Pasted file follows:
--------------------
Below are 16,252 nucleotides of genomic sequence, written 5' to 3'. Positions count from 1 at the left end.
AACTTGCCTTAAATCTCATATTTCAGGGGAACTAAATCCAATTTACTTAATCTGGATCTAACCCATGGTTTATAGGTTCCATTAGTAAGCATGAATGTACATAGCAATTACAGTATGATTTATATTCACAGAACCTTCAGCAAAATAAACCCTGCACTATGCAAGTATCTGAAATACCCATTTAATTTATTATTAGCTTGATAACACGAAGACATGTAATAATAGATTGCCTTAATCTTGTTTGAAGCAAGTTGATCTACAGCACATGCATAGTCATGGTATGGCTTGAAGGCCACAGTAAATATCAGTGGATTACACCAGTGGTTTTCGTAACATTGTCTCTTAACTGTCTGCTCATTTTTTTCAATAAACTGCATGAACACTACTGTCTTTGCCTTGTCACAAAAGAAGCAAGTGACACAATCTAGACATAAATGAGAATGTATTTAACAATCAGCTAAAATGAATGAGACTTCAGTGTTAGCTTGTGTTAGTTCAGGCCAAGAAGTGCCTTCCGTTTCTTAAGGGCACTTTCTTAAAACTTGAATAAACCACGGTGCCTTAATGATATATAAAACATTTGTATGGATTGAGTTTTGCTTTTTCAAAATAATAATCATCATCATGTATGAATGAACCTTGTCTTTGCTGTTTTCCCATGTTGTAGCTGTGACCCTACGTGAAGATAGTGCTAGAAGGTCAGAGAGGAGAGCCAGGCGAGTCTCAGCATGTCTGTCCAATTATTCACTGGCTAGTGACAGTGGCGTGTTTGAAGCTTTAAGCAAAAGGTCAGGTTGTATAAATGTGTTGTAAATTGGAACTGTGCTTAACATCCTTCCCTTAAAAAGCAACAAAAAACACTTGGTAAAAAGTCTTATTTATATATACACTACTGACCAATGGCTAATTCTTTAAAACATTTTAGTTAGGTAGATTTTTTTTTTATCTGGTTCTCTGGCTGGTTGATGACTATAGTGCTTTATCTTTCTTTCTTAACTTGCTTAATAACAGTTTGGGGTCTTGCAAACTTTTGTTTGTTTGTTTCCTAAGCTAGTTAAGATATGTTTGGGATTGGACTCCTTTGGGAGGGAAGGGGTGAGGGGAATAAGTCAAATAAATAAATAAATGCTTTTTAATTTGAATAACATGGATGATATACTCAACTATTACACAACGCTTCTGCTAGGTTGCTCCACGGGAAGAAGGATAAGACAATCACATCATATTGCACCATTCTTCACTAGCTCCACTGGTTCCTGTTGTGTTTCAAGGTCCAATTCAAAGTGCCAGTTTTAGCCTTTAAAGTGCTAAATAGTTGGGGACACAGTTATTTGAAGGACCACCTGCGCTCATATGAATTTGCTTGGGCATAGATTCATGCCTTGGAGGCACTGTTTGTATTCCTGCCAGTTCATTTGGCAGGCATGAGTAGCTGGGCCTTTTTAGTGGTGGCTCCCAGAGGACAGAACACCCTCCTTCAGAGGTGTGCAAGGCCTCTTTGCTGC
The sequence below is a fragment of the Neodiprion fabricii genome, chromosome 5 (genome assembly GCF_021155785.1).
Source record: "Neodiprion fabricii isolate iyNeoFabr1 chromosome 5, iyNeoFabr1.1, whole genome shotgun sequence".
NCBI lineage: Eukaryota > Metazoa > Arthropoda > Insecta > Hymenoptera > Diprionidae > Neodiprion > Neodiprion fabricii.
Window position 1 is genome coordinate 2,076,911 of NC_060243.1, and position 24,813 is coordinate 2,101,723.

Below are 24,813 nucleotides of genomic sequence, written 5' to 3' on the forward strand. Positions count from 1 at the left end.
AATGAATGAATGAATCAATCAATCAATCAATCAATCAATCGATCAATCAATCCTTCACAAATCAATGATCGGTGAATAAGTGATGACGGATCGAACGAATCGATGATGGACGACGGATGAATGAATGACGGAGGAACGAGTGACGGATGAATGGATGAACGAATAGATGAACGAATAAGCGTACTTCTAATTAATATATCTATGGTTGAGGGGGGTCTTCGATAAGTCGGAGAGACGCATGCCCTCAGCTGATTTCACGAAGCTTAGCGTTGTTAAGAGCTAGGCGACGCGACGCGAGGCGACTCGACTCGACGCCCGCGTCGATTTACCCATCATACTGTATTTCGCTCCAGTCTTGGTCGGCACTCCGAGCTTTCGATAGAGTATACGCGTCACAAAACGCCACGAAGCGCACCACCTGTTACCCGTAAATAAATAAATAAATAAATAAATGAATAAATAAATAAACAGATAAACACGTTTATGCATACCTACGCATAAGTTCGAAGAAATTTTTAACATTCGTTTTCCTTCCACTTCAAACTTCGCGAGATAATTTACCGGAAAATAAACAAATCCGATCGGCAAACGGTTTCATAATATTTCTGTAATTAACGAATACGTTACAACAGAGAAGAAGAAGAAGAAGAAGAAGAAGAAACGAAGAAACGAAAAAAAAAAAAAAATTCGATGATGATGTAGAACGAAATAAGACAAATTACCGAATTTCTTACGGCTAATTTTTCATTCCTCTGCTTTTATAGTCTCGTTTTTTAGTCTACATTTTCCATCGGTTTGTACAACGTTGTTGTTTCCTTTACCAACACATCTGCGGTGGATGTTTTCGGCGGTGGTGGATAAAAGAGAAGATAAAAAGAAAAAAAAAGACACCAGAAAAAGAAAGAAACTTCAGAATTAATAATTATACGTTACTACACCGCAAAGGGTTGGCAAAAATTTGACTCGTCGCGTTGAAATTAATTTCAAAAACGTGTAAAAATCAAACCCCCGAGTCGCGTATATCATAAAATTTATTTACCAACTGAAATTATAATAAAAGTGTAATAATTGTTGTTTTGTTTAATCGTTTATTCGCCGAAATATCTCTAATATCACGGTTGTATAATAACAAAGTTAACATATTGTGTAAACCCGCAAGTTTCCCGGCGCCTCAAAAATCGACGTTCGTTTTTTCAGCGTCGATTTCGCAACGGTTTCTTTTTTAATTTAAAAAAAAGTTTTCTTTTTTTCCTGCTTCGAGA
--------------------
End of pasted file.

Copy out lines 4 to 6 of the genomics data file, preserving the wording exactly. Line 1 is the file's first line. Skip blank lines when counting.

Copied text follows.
Source record: "Neodiprion fabricii isolate iyNeoFabr1 chromosome 5, iyNeoFabr1.1, whole genome shotgun sequence".
NCBI lineage: Eukaryota > Metazoa > Arthropoda > Insecta > Hymenoptera > Diprionidae > Neodiprion > Neodiprion fabricii.
Window position 1 is genome coordinate 2,076,911 of NC_060243.1, and position 24,813 is coordinate 2,101,723.